How One Guy's Footage Ended Up In A Hollywood Film! December 18 2014
From Skeet Shooting to Hollywood
Dylan Higginbotham over at StupidRaisins.com (a really killer site for Final Cut Pro video effects) recently told me a wild tale of how a little bit of footage he shot ended with friends up being used in a Hollywood film. It's such a cool (true) story I asked Dylan to share it with you guys here! Enjoy!
Guest Post : How I got my footage in a Hollywood film
I’m not a big time director or even an amazing cameraman; but that didn’t stop me from getting my footage into a feature film. Here’s how it went down.
What I made
In March 2013 I went with a group of friends skeet shooting. We shot flying clay disks with shotguns and it was literally a blast! I brought my camera along to get some cool shots. A word of warning, there’ll be tons of gun puns in this post. ;)
I used a Canon T3i, Canon 24-70 mm lens. I wanted to be light on my feet so I recorded the audio with the built in mic. In the end I had 24 clips of high quality gun stock footage.
I put together a quick demo video and uploaded the gun footage to my site.
I decided to make this stock footage free so that as many people as possible could use it. You don’t have to fill out a form or give up your email address. You can simply download it and make whatever you want with it.
I considered using a Creative Commons license but ultimately decided on a simple “use this how you want” attitude.
There were a lot of people in my videos, and I made sure to take the time to get permission from all of them before I released the footage. This step is important. Get consent in writing before you release video of your subjects.
Who found me
Over a year later (May 2014) I got an email from a producer of Prologue films. Prologue has made visual effects and title sequences for films and television shows such as Godzilla, X-Men Days of Future Past, American Horror Story, Twilight Breaking Dawn, Million Dollar Arm and Teenage Mutant Ninja Turtles.
Prologue wanted to use my gun footage in the end title sequence for The Purge: Anarchy. Whoa! I was so pumped that they wanted to use something I created in a Hollywood feature film.
See the trailer here.
How they found me
As they were building the title sequence, the editors at Prologue stumbled across my footage in Google. If you search for gun stock footage, you’ll see my video listed in the middle of the page.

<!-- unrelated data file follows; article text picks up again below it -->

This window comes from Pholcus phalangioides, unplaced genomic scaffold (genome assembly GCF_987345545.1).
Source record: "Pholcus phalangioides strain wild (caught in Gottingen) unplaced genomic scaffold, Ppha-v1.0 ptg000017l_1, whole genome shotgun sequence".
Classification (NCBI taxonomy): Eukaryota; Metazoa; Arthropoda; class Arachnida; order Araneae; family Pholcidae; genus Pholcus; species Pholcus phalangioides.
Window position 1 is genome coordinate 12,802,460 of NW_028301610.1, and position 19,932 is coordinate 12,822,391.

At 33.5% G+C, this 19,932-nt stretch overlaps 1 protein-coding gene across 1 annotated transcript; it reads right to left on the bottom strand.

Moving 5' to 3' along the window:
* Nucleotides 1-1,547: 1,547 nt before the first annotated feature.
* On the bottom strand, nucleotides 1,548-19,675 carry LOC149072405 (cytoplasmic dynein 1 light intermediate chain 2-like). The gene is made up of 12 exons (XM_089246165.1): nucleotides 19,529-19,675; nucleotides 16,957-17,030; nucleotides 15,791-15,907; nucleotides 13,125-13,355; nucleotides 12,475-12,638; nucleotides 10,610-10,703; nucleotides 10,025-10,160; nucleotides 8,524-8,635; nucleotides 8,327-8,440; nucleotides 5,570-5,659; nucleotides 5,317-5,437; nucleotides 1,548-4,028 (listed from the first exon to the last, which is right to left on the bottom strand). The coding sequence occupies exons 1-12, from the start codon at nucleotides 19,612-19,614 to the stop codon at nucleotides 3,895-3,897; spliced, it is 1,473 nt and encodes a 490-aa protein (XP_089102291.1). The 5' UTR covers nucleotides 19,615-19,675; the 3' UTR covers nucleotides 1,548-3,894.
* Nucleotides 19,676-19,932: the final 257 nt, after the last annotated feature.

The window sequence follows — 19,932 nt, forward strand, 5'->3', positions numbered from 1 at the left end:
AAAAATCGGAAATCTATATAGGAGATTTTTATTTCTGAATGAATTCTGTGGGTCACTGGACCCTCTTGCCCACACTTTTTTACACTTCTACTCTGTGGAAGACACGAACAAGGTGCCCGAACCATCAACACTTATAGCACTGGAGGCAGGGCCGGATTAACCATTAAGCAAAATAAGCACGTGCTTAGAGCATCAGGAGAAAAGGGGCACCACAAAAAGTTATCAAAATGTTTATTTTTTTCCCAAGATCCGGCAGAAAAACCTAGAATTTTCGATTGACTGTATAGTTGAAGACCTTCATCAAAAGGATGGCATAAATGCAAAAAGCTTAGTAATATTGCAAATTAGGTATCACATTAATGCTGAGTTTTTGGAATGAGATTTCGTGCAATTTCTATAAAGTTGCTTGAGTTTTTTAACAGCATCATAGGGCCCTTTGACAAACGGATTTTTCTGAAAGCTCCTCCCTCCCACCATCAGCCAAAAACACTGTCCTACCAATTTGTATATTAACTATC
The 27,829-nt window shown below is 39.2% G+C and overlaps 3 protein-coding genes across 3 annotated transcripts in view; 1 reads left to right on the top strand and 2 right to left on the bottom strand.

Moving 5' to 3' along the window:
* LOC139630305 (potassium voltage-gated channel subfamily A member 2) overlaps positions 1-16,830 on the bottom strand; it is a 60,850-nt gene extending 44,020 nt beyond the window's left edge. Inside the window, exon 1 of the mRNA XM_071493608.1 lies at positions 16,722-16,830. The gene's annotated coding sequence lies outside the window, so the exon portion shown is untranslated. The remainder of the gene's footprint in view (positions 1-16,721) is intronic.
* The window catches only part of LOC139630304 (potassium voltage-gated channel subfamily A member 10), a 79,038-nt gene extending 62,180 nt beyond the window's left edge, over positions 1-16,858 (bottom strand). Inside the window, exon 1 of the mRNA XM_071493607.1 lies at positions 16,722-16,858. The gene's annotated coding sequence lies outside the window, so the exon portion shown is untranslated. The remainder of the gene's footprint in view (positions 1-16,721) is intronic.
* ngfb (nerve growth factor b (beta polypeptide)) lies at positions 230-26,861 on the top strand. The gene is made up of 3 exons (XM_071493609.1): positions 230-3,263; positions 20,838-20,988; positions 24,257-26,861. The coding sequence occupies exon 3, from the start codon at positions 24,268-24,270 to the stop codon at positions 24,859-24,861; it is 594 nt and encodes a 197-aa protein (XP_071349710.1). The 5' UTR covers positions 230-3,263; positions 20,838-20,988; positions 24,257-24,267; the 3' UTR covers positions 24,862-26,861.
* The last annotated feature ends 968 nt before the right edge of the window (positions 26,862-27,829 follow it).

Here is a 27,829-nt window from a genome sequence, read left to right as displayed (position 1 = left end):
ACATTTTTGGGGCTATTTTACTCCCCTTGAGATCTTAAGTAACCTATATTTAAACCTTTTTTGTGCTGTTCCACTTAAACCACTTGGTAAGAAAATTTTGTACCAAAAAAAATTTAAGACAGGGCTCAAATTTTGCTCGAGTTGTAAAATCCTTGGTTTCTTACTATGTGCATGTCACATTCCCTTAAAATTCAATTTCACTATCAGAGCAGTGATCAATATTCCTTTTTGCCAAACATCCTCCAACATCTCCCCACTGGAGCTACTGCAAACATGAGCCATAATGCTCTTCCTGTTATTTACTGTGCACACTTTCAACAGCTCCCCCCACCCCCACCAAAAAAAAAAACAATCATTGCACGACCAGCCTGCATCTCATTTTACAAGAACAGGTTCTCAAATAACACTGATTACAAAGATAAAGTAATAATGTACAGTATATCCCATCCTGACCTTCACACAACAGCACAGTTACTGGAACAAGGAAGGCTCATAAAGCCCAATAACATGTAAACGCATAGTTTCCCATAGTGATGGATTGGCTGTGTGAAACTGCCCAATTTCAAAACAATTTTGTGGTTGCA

I wanted a lot of people to find and use my footage so I used a term most people would search when they need some gun footage. I picked “Free Gun Stock Footage” for the title because people love free and that term is one that most people use.
What they wanted
Even though my website says anyone is free to use the footage however they’d like, Prologue wanted to put that in writing.
When you’re dealing with a $9 million film, there’ll be lawyers involved. Lawyers = paperwork.
Prologue wanted to use a clip of my son shooting a gun for the first time. I think the fact that the blast rocked him back grabbed their attention.
They were also shell shocked by the close up shot of a man loading a shotgun.
This was the longest and most tedious part. We sent license agreements and likeness release forms back and forth several times. In the end, I signed a footage release form and an image likeness release form for my son. The man loading the gun also signed an image likeness release form.
A footage release form basically says that I’ll let Prologue use the two clips in The Purge: Anarchy. In addition, Prologue can edit the clip however they want. The form also makes sure I own the footage.
An image likeness release form is used when there are people in the footage. It basically says that Prologue can use the voice and the likeness of the person however they want.
At first they wanted "the right to use the name, voice and/or physical likeness" but I didn’t want my son’s name used. I asked them to change it to "the right to use the voice and/or physical likeness". They agreed, updated the forms and sent them back faster than a speeding bullet.
In exchange for using my stock footage they put me in the credits! Look for Dylan Higgenbotham towards the end. They misspelled my name but it’s no big deal.
Once the paperwork was complete all I had to do was wait for the movie to come out. The Purge: Anarchy was released on July 18, 2014 and has made $110,602,999.
Here’s the end title sequence. You can see my footage at 4 seconds and 35 seconds. My credit is at 5:47.
Warning! Some parts are a bit violent and it has some disturbing imagery.
When I recorded my friends shooting guns I never thought it would end up in a major motion picture. It was fun and interesting learning how films are made regardless of the paperwork!
See, what did I tell ya, pretty cool story hey!
See more of Dylan's work and download this gun footage and other cool editing tools at StupidRaisins.com
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